Reacting to the case of a high school band teacher accused of having sex with a student, a Kentucky lawmaker has become the latest state legislator to propose changing a law governing the age of consent.
J.R. Gray was disturbed to learn that teachers break no criminal laws by having sex with students, as long as the student is at least 16 years old and a willing participant.
That scenario played out in Gray's hometown of Benton last month when a band teacher was accused of having an affair with a teenage student. Gray, a Democrat from western Kentucky, says he now plans to file a bill as soon as next week that would make it illegal for a teacher or anyone else in a position of special trust to have consensual sex with someone under 18.
"My first reaction was disbelief," Gray said. "It's an indictment on Kentucky. It's an indictment on the whole country."
Sexual misconduct allegations led states across the country to take action against the teaching licenses of 2,570 educators from 2001 through 2005. Those were the findings of a seven-month Associated Press investigation, the results of which were published last month. Young people were the victims in at least 1,801 of the cases, and more than 80 percent of those were students.
There are about 3 million public school teachers nationwide.
In Kentucky, officials handled nearly 100 instances of teacher sexual misconduct over the five-year-period the AP reviewed, ranging from minor violations like using sexual language to more serious, criminal acts such as inappropriate touching and even sodomy and rape.
Gray said the legislation he is proposing would allow prosecutors to charge teachers with statutory rape if they have consensual sex with 16- or 17-year-old students.
"There's just been a rash of these cases across the nation," he said. "That, coupled with the AP stories and the case involving the band director, made me realize something had to be done."
Several states have enacted similar measures over the past six years, including Alaska, Connecticut, Indiana, Kansas, Louisiana, Michigan, Nevada, Oklahoma, Texas and Washington. Lawmakers in New York and South Carolina are considering following suit. The Education Commission of the States said Ohio and Maine have had laws criminalizing such conduct since 1994 and 1995, respectively.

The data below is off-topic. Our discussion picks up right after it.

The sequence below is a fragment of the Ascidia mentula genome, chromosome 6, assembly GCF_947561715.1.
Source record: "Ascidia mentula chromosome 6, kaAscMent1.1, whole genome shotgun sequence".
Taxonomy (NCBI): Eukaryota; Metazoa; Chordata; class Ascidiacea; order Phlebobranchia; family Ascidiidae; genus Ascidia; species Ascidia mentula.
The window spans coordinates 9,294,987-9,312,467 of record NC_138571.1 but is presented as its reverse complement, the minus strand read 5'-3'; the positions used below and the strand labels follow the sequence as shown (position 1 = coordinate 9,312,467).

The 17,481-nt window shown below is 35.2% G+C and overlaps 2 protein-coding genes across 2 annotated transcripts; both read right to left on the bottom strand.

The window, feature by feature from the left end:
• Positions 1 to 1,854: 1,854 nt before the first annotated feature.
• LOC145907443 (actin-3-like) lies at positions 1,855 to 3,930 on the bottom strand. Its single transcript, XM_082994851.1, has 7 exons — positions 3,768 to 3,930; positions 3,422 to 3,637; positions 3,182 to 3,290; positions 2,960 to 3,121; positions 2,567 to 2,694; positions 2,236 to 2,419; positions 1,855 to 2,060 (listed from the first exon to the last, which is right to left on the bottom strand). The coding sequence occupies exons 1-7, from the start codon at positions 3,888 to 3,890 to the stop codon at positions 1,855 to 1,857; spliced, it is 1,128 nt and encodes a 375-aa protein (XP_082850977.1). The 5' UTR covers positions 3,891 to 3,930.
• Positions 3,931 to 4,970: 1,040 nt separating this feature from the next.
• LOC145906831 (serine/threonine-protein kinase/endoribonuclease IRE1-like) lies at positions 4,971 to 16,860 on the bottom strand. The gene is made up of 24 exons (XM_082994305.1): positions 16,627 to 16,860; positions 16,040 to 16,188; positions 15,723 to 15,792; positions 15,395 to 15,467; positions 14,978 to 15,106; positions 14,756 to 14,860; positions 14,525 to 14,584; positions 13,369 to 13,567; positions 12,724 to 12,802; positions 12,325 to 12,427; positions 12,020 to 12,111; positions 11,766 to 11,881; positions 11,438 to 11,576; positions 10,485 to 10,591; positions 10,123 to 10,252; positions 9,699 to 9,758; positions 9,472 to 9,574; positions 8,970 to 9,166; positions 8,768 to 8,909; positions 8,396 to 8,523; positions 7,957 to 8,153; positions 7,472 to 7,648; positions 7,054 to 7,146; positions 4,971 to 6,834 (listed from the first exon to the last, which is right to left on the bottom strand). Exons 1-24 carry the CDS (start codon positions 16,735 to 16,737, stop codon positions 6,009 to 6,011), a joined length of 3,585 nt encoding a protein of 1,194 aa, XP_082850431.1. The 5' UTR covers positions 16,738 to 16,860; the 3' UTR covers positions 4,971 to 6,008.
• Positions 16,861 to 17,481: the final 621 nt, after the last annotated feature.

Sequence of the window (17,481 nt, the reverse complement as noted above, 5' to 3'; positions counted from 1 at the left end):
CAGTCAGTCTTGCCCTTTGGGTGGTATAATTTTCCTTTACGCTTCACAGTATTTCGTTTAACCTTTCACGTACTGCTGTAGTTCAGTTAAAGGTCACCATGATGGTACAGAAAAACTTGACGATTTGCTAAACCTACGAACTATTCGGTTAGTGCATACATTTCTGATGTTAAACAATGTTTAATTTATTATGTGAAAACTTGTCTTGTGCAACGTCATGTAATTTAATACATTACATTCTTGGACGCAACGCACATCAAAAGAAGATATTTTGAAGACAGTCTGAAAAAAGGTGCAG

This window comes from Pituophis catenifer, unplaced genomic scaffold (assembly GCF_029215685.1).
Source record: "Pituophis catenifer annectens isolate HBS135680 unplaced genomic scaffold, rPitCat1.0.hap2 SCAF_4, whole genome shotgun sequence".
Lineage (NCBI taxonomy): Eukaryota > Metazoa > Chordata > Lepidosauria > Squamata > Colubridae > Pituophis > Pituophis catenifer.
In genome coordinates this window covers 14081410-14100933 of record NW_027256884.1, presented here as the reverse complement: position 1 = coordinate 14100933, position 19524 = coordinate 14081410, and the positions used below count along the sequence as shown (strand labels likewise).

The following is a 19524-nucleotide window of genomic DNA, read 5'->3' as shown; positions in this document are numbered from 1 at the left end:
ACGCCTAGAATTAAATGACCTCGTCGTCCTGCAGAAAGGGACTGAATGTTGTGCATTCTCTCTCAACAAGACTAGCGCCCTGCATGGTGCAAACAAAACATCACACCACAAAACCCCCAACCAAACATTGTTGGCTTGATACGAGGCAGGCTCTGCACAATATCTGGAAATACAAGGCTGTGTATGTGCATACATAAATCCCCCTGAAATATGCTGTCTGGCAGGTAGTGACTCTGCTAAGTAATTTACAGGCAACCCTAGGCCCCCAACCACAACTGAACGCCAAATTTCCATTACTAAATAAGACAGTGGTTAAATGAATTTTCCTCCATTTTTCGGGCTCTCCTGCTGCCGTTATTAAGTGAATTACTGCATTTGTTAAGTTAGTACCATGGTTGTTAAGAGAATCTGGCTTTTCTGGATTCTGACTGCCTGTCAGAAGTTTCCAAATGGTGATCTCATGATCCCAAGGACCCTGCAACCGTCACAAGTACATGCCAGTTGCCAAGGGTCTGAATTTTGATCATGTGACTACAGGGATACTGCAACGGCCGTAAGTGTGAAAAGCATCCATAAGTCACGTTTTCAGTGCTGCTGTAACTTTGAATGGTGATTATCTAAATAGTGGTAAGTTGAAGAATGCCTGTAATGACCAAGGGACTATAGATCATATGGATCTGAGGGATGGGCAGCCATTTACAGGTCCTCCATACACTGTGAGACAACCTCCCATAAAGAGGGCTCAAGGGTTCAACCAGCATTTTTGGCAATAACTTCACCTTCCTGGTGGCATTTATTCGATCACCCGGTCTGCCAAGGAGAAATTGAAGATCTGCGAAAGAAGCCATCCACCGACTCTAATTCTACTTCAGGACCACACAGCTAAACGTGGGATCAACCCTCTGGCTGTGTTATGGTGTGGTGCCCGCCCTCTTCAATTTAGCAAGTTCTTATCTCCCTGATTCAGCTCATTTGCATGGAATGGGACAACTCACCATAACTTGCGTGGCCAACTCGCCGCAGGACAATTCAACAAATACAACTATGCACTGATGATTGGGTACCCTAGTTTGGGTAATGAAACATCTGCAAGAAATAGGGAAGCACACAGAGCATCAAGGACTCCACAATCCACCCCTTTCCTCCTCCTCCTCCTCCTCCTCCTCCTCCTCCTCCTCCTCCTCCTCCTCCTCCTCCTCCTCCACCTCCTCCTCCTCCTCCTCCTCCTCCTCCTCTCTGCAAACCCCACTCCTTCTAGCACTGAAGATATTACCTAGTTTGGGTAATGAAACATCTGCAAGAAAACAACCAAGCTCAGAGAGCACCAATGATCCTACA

Only eight states have set 18 as the age of consent for both men and women, said Jennifer Boyter, senior policy analyst for The Council of State Governments in Lexington. In the vast majority of states, Boyter said, 16 is the legal age of consent. In two states — Iowa and South Carolina — the age of consent is 14 for girls.
Large numbers of teens reported sexual activity in a study released earlier this month by the National Campaign to Prevent Teen and Unplanned Pregnancy. The research found that 47 percent of all high schools students reported having sex at least once and 63 percent said they have engaged in sex by the spring semester of their senior year.
Gray's primary concern is with adults abusing their positions of authority to draw teens into sexual relationships. His bill, however, exempts married couples, even when an underage spouse is married to an adult.
"A person has to be 18 to buy cigarettes, 18 to enter the armed services, 21 to buy alcoholic beverages," Gray said. "I think we're shortchanging those young people when we don't have this 18 year restriction on consensual sex."
No one has yet offered any public opposition to the proposed legislation, including the Kentucky Education Association, which represents 35,000 teachers and other public school employees.
"We don't have a position on the bill because we haven't seen it," said Charles Main, spokesman for the group. "Obviously, we encourage, in the strongest possible terms, good conduct between teachers and their students. It's too important a relationship to be abused."
Prosecutors, unable to press felony charges against Marshall County High School band teacher Michael Colvett, leveled a misdemeanor count of unlawful transaction with a minor for allegedly encouraging the girl to disobey her parents.
Kentucky State Police Detective Dean Patterson said in an affidavit that Colvett continued to exchange e-mail and text messages with the girl, who claimed "at least one sexual encounter" with Colvett after her parents advised him to stay away.
Colvett, who is on administrative leave pending the outcome of the case, pleaded not guilty to the charge last month. Colvett, through his attorney, Mark Bryant of Paducah, declined to comment on the case or the legislation.
Source: AP News